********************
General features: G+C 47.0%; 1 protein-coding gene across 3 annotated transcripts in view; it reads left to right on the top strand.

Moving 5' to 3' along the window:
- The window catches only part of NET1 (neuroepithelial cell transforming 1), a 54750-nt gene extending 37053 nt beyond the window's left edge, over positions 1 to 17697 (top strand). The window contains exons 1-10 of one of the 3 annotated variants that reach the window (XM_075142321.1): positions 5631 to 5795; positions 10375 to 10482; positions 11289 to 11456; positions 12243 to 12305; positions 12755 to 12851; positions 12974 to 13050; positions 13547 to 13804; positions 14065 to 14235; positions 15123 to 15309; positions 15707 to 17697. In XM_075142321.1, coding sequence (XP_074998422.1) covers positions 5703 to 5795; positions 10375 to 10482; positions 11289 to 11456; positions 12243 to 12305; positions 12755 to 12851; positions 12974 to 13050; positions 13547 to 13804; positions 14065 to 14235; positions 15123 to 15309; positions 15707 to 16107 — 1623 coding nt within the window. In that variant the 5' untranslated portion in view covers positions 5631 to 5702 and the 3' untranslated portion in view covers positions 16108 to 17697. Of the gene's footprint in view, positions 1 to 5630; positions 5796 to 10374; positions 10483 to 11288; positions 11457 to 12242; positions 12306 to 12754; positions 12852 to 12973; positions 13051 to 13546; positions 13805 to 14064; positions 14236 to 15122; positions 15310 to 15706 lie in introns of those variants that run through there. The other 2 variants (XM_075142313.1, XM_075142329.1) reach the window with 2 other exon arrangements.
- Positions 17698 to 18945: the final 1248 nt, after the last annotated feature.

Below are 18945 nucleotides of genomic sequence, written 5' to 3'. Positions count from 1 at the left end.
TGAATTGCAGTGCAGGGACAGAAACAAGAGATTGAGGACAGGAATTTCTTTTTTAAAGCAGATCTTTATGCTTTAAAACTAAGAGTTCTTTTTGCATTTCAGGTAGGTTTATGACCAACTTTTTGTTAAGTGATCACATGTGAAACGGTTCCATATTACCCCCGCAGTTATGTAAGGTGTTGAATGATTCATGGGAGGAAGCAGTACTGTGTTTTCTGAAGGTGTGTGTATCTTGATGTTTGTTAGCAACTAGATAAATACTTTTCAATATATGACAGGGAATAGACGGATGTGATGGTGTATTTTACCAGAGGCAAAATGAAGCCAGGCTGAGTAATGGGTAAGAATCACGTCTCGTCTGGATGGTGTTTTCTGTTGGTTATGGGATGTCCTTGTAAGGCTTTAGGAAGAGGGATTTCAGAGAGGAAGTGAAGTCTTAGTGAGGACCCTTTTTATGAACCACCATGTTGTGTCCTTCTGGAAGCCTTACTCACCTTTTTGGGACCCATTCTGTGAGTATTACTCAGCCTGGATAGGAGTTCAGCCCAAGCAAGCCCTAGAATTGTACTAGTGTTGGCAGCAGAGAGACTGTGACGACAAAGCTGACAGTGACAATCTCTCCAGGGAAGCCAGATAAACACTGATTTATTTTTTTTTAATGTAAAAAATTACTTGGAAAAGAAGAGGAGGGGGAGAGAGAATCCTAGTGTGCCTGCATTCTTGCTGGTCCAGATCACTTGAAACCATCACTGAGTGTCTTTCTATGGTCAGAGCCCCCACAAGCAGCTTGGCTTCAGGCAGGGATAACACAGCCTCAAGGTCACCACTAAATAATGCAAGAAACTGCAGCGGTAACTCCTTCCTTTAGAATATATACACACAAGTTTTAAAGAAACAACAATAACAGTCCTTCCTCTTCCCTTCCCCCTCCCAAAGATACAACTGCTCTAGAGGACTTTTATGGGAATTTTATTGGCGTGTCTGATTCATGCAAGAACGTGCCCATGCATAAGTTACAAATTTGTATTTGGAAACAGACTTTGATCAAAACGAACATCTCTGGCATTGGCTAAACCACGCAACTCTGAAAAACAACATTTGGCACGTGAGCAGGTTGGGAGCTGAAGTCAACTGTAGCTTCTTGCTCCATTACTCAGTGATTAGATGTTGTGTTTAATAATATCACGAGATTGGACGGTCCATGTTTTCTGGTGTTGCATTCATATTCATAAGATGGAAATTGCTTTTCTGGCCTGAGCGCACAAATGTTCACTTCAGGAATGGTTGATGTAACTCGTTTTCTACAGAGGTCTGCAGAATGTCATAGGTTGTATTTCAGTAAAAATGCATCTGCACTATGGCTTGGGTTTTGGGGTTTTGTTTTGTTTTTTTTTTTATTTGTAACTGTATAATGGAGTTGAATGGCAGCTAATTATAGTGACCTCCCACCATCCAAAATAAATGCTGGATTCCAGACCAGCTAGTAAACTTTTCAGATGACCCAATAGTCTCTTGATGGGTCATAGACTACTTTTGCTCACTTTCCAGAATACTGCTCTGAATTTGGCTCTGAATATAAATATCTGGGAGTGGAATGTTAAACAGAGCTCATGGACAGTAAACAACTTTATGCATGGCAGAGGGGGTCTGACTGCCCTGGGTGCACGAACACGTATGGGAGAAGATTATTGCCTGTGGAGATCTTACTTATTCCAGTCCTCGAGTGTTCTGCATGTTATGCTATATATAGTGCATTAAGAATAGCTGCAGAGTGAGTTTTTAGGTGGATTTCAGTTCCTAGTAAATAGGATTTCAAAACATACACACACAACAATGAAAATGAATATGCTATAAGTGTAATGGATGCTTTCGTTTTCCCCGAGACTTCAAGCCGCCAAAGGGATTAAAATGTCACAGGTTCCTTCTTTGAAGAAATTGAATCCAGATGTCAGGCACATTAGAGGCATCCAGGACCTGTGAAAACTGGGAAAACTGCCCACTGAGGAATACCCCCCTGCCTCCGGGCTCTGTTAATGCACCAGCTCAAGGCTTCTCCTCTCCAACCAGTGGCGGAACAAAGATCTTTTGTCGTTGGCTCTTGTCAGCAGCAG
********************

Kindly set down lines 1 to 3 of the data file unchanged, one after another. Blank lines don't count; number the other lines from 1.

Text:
General features: G+C 47.0%; 1 protein-coding gene across 3 annotated transcripts in view; it reads left to right on the top strand.

Moving 5' to 3' along the window:
- The window catches only part of NET1 (neuroepithelial cell transforming 1), a 54750-nt gene extending 37053 nt beyond the window's left edge, over positions 1 to 17697 (top strand). The window contains exons 1-10 of one of the 3 annotated variants that reach the window (XM_075142321.1): positions 5631 to 5795; positions 10375 to 10482; positions 11289 to 11456; positions 12243 to 12305; positions 12755 to 12851; positions 12974 to 13050; positions 13547 to 13804; positions 14065 to 14235; positions 15123 to 15309; positions 15707 to 17697. In XM_075142321.1, coding sequence (XP_074998422.1) covers positions 5703 to 5795; positions 10375 to 10482; positions 11289 to 11456; positions 12243 to 12305; positions 12755 to 12851; positions 12974 to 13050; positions 13547 to 13804; positions 14065 to 14235; positions 15123 to 15309; positions 15707 to 16107 — 1623 coding nt within the window. In that variant the 5' untranslated portion in view covers positions 5631 to 5702 and the 3' untranslated portion in view covers positions 16108 to 17697. Of the gene's footprint in view, positions 1 to 5630; positions 5796 to 10374; positions 10483 to 11288; positions 11457 to 12242; positions 12306 to 12754; positions 12852 to 12973; positions 13051 to 13546; positions 13805 to 14064; positions 14236 to 15122; positions 15310 to 15706 lie in introns of those variants that run through there. The other 2 variants (XM_075142313.1, XM_075142329.1) reach the window with 2 other exon arrangements.